CG ends up in Josh’s philosophy class, so he hears about and is is appropriately convinced of “God’s” existence by the movie’s central debate. All that analytical power of his goes right out the window because of the power of Josh’s sincerity. CG has never heard about Christianity before heading to college, you see. When the class finally votes on who won the debate, CG is the first to stand and utter the words “God is not dead.” But weirdly, Josh doesn’t pounce on the guy at the first opportunity. This would likely be the very first time an evangelical hellbent on proselytizing hasn’t done so; it’s a strange oversight, but then, Josh is perceptive and opportunistic when the movie needs him to be so, and dense and lackadaisical when it doesn’t.

CG represents the godless heathens in countries that have never heard about the Good News, which is funny because Chinese Christian churches send quite a few missionaries around the world, including to godless America. He is overwhelmed and converted by the superior Romulan weaponry of the white guy and folds immediately.

One of the last things we see CG doing is bouncing around at the Newsboys concert as a brand-new Christian. When the folks there tell the audience to text “God’s not dead” to everybody, CG texts his father. Hooray! That’ll show the uptight old fart, right? The father gets the text and stares at it in irritated befuddlement. And that’s that.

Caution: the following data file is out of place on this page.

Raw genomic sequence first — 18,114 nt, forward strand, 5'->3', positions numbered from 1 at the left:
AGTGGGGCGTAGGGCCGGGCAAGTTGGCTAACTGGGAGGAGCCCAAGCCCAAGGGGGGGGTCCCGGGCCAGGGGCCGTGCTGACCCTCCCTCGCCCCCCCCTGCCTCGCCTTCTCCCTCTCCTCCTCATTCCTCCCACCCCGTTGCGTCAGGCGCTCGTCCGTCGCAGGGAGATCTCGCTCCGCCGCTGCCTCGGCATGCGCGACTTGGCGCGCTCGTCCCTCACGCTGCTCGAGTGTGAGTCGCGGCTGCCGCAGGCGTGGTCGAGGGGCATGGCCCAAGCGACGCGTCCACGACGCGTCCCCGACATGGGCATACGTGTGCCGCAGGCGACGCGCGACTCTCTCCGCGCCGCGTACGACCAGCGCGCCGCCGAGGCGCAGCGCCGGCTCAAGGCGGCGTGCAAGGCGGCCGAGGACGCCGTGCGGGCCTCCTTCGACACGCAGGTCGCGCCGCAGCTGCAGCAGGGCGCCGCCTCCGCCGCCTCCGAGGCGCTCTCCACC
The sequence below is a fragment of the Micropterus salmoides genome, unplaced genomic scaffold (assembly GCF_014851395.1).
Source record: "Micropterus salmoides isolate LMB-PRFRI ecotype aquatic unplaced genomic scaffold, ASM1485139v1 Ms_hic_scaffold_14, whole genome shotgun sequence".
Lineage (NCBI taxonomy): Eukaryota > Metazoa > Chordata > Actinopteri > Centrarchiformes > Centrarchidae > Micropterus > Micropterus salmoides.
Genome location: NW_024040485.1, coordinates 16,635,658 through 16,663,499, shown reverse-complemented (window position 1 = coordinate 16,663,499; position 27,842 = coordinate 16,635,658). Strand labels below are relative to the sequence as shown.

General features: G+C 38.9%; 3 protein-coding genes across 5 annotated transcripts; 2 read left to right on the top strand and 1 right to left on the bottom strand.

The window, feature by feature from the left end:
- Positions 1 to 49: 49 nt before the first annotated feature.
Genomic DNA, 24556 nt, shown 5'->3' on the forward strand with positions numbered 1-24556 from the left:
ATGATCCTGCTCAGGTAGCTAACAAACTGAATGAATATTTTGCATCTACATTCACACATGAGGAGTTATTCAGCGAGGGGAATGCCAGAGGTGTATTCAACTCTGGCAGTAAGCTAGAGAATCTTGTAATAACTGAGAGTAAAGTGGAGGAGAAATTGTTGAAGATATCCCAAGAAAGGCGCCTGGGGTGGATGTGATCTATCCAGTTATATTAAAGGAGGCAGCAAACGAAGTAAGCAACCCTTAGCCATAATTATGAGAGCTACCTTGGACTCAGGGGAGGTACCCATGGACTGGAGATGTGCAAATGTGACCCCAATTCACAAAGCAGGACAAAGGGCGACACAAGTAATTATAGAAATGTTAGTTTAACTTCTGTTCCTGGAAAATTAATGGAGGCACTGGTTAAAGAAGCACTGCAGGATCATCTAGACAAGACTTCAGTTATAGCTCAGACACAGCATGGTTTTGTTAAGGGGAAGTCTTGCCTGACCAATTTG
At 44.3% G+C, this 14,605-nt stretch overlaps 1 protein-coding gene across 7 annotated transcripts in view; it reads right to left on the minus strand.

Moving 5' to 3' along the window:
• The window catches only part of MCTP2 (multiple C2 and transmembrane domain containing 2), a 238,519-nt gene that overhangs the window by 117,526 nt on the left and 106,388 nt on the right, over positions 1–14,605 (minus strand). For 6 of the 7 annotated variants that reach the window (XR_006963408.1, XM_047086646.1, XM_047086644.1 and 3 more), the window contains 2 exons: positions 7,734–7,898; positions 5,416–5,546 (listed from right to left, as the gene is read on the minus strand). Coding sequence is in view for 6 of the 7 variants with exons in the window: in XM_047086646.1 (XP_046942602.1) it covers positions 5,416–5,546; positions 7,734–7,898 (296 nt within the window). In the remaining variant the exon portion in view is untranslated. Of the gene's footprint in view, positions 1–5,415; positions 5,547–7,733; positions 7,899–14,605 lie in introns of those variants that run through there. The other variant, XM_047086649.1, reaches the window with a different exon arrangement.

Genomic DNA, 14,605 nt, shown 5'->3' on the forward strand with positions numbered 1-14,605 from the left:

3. The Muslim Girl and Her Family.
If you’re not already pissed off by the other two stereotypes this movie offers, this is likely going to do the trick.

Ayisha is an Arabic-looking Muslim girl (not all Muslims are Arabic; I kept wondering what would have happened in this movie if this character had been a blonde, blue-eyed white girl rather than a POC). I am guessing she was raised in the United States. She lives with her father and young brother in a walkup apartment; she has her own room. She somehow talked her very strict Muslim dad into letting her attend college and get a job on-campus in the cafeteria. That’s basically what we know about her for the entire movie.

Before we go further let me mention this: the super-pretty white girls in this movie don’t seem to have jobs at all (Mina; Josh’s girlfriend). One of the not-so-pretty white girls has a job in the library on-campus. But the person of color gets a job in the goddamned cafeteria?? And nobody saw anything wrong with this? Why didn’t they just make her a hotel maid and have done with it? That’s not even taking into account why Ayisha’s dad allowed his daughter to have a job at all. He’s incredibly controlling and over-protective, which this movie goes to pains to demonstrate. But the plot needs Ayisha to be in a position to eavesdrop on Josh as he’s talking about his debate, and the script’s writers couldn’t think of anything else besides making her a menial laborer.